DOHA (Reuters) - U.S. Secretary of State John Kerry said on Tuesday Washington was increasingly confident that weapons being sent to the Syrian opposition by other countries were going to moderate forces.
Kerry, on his first overseas tour since taking office, told a news conference in Doha he had held talks with nations in the region about the kinds of arms being sent to the different Syrian opposition forces.
Saudi Arabia and Qatar are widely believed to be providing weapons to the rebels, but the United States says it does not wish to send arms for fear they may find their way to Islamist hardliners who might then use them against Western targets.
Kerry also suggested U.S. President Barack Obama wanted to give Syrian President Bashar al-Assad another opportunity to go peacefully but may take other steps to raise pressure over time.
"We had a discussion about the types of weapons that are being transferred," Kerry said at a joint news conference with Prime Minister Sheikh Hammad bin Jassim al-Thani of Qatar, the last stop on a nine-nation tour of Europe and the Middle East.
Referring to the supply of weapons, he said: "We did discuss the question of the ability to try to guarantee that it's going to the right people and to the moderate Syrian opposition coalition and I think it's really in the last months that that has developed as a capacity that we have greater confidence in."
Some 70,000 people have been killed in Syria and nearly a million have fled the country in a two-year uprising, the United Nations says. The conflict began as peaceful protests that turned violent when Assad tried to crush the revolt with force.
Saudi Arabia and Qatar share the West's alarm at the rise of al Qaeda-aligned groups in Syria, and say the answer is for outsiders such as themselves to be more involved in backing rebels there.
The two Gulf Arab states have argued that building ties through aid to favoured opposition groups is the only way to ensure that other, hardline Islamist factions are sidelined.
Kerry said the United States could take other actions if Assad does not choose to give way peacefully, a possibility that seems remote after two years of fierce fighting.
In Rome on Thursday, Kerry announced the United States would shift policy to provide medical supplies and food directly to opposition fighters, an option it had previously rejected. Obama so far has not been willing to provide arms to the rebels.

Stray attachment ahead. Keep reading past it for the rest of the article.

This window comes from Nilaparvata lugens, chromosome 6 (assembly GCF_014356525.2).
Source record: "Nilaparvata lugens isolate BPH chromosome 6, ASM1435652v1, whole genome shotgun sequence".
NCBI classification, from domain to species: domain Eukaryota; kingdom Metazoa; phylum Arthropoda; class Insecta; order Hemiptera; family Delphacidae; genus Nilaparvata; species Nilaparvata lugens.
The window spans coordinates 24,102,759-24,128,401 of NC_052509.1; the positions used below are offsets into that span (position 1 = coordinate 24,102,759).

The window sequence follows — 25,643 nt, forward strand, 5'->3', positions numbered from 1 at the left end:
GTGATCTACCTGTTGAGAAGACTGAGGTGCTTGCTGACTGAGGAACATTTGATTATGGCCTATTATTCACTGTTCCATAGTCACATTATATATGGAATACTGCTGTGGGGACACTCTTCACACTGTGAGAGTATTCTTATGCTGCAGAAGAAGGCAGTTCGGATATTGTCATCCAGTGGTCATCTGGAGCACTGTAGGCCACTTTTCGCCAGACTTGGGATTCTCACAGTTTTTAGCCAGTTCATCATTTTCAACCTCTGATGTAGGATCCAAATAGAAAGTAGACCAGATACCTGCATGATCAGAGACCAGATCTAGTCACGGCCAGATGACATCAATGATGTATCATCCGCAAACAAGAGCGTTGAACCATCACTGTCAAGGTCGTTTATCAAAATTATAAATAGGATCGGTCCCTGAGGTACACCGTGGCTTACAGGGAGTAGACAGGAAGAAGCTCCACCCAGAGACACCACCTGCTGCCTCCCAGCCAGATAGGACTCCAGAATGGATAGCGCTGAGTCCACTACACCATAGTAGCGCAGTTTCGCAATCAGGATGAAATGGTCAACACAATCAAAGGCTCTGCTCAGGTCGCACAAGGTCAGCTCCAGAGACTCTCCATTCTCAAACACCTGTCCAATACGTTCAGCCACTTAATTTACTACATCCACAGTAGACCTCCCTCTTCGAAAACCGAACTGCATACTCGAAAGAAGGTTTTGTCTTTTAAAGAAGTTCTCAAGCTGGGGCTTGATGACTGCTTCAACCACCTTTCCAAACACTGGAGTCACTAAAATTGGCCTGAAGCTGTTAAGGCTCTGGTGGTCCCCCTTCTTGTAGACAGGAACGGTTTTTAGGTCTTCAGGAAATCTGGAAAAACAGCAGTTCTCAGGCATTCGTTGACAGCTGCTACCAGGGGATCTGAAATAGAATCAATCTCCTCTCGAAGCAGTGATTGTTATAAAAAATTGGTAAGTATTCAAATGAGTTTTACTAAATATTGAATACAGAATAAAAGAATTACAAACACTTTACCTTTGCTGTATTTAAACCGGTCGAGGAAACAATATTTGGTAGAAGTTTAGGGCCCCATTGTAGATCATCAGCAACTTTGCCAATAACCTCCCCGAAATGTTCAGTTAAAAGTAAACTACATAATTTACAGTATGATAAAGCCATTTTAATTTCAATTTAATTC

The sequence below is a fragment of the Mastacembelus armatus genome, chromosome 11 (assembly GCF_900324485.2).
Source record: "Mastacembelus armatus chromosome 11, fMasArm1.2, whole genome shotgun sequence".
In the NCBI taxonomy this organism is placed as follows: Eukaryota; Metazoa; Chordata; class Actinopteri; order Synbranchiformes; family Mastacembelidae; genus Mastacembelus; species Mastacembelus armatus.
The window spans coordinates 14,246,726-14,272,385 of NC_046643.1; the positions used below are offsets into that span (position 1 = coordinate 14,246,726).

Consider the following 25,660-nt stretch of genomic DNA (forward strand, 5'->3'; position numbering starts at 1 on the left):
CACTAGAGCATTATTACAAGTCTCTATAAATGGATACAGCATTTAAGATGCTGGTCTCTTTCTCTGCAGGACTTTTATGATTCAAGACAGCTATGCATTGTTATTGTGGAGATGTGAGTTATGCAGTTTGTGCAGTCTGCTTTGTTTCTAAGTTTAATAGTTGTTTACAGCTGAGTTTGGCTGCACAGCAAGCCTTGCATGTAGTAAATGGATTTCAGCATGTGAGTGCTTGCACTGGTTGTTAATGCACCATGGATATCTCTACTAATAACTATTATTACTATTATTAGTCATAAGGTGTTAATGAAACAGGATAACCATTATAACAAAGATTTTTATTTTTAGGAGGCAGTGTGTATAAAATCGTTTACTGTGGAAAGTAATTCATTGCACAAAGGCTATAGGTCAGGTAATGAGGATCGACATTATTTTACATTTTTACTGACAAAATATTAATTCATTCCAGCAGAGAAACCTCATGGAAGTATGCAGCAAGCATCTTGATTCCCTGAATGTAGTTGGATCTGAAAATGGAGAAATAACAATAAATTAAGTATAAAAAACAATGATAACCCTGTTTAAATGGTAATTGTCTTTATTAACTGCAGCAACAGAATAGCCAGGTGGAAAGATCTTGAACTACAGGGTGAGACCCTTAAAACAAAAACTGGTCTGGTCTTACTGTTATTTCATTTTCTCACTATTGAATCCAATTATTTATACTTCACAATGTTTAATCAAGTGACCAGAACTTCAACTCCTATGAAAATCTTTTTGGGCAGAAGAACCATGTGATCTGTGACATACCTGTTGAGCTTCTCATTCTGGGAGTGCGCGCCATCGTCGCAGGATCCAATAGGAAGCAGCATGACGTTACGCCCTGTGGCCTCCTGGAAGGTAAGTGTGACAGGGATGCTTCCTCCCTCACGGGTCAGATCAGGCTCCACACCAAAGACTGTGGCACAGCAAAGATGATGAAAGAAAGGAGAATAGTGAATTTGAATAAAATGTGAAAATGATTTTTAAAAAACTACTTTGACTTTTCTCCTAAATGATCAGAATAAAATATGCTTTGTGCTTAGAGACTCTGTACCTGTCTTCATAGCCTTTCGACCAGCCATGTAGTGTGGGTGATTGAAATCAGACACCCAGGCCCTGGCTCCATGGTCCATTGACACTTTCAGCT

"The president's purpose here ... is to try to minimize the killings, to try to end the (war), end the violence," he said.
"It's the president's judgment for the moment that we would like to see whether or not President Assad shares that view and would like to in fact save his country ... through a peaceful process," he added. "There are lots of options that remain if in the days or weeks or whatever that opportunity is not taken."
In interviews with U.S. broadcasters, Kerry made the point more bluntly.
"He (Obama) feels strongly that the immediate answer is not to empower more killing; it is rather to try to say to President Assad there is a solution," Kerry told National Public Radio in an interview. "Now if Assad doesn't want that, then he's asking, obviously, for yet another ratcheting up."
Separately, he told CNN he hoped "the next weeks and months" would "provide a window of opportunity for President Assad and the Russians and Iranians and others to get a negotiation that actually saves lives and provides a transitional government."
Speaking at the news conference, the Qatari prime minister suggested that the U.S. opposition to arming the rebels might be softening, though he provided no details.
"There is a change in the international position and the American position in this regard. They are talking about weapons," he said through an interpreter. "We (had) hoped that this (would have) happened some time ago, before, because this would have maybe lessened the death and destruction."
The prime minister also bluntly pressed Kerry to try to revive Israeli-Palestinian peace talks, which collapsed in 2010.
"We talked about the peace process, which is at a standstill now or maybe even dead for all intents and purposes," the prime minister said. "We hope that there will be some real movement by the main sponsor, and that is the United States of America."
Writing by Sami Aboudi, William Maclean and Arshad Mohammed; Editing by Michael Roddy and Sophie Hares